Posted at 4:29 PM on July 7, 2009
by Paul Tosto
Filed under: Jobs & unemployment
The recession has hit traditionally male jobs hard. So does that mean women are bearing more of the wage earner burden?
We got to thinking about that after seeing a national report arguing the recession's left "millions of women nationwide to be the primary breadwinner" and citing federal data showing "men account for 74.2 percent of all jobs lost since the recession began in December 2007."
We're kicking around story ideas here at MPR along those lines. Post below or tell us your story if you're in a family situation where the main wage earner has shifted because of the recession (doesn't have to be male to female, by the way).
We've heard today from a few families in our Public Insight Network where women are the primary wage earners. That includes Kathleen Spehar Hansen, an arts administrator in St. Paul who told us she's long earned more than her husband, an adjunct professor and small business owner. In the last five years, she says:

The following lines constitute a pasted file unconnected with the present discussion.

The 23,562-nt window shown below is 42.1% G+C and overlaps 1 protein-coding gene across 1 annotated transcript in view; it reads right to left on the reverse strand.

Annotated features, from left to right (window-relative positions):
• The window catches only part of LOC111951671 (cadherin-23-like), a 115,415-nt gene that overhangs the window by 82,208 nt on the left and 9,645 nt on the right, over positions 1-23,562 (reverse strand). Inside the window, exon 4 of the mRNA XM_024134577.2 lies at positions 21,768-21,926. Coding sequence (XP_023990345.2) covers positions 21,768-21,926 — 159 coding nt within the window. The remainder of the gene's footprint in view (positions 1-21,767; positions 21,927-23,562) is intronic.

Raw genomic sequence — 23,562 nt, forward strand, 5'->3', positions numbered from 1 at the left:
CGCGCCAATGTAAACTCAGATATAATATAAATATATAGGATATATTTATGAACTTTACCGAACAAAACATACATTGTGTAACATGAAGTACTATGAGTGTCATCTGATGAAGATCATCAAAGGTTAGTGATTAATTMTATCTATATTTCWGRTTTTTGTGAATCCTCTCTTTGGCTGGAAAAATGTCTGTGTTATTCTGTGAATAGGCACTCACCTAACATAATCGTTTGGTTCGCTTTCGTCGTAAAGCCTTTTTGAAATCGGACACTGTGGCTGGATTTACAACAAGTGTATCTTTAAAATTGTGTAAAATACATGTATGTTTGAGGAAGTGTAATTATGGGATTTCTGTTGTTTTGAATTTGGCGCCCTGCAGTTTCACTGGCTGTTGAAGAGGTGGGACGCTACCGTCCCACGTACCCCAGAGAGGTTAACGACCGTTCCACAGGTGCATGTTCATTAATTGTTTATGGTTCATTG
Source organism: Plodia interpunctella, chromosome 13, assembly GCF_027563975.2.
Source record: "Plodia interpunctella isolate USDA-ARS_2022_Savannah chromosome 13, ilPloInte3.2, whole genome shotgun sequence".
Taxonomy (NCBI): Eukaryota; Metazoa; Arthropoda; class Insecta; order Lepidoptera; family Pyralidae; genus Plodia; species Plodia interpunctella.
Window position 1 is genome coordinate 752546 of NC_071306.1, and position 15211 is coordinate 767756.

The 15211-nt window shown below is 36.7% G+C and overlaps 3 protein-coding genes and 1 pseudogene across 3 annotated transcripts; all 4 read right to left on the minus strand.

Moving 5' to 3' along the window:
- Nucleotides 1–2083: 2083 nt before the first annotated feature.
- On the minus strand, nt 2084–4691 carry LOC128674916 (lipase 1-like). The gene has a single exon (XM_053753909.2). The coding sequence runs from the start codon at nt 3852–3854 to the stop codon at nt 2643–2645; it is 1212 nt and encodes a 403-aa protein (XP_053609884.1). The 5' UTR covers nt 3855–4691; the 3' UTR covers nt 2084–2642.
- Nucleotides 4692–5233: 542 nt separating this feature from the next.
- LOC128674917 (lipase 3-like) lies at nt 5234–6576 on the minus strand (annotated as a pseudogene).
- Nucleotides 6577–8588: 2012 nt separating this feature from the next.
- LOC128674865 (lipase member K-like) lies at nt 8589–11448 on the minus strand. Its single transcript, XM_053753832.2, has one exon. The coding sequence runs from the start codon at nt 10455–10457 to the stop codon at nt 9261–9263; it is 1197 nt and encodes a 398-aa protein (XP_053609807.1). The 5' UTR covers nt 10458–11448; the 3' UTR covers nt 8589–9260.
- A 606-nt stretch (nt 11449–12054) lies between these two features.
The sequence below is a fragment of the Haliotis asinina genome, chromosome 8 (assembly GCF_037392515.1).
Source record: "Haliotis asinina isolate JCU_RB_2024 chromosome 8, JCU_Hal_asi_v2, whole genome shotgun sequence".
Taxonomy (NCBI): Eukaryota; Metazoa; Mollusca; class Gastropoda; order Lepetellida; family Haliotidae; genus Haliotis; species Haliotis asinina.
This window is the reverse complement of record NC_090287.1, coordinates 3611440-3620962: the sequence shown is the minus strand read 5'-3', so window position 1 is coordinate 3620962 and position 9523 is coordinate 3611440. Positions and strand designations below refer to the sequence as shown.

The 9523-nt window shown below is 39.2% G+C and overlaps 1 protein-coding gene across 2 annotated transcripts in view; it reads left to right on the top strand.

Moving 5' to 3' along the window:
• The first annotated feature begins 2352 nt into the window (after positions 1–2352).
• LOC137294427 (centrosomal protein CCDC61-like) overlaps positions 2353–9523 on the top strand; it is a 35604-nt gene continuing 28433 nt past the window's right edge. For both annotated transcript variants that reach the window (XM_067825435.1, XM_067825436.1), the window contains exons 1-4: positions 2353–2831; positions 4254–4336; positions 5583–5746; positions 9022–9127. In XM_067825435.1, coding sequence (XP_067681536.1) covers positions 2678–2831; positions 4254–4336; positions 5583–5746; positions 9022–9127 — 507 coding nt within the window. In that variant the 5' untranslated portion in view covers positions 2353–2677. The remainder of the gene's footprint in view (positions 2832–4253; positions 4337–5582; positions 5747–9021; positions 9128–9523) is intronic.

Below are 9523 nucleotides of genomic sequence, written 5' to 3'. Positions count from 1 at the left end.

I've taken on the breadwinner status and the balance has really shifted in the last year, due to my ability to stabilize my wage level and keep us solvent -- no matter what happens with his employment, we'll be okay.
The breadwinner label, she adds can put "enormous responsibility on the results of one partner, which can skew the power and balance between both partners contributing equally to the relationship."
Back in April, Public Insight Network source Susan Haugen of Edina gave us a look at how things have shifted in her family. she wrote:
My husband was laid off 4 weeks ago...On the other side of the coin, my job is getting much bigger. I work for a company who had to form a Bank Holding Company in order to qualify for TARP funds. I am paid hourly, so this downturn is affecting me positively. As my hours increase we are very glad that Mr Mom is home to pick up the slack.
She also gave us an intriguing list of pros and cons that go along with the shift. Check it out here.
We'll try and check in with her this summer to see how things are going.
Got a story about how the economy is affecting your household structure? Tell us. And check out the map below to read what other people are telling us about money issues.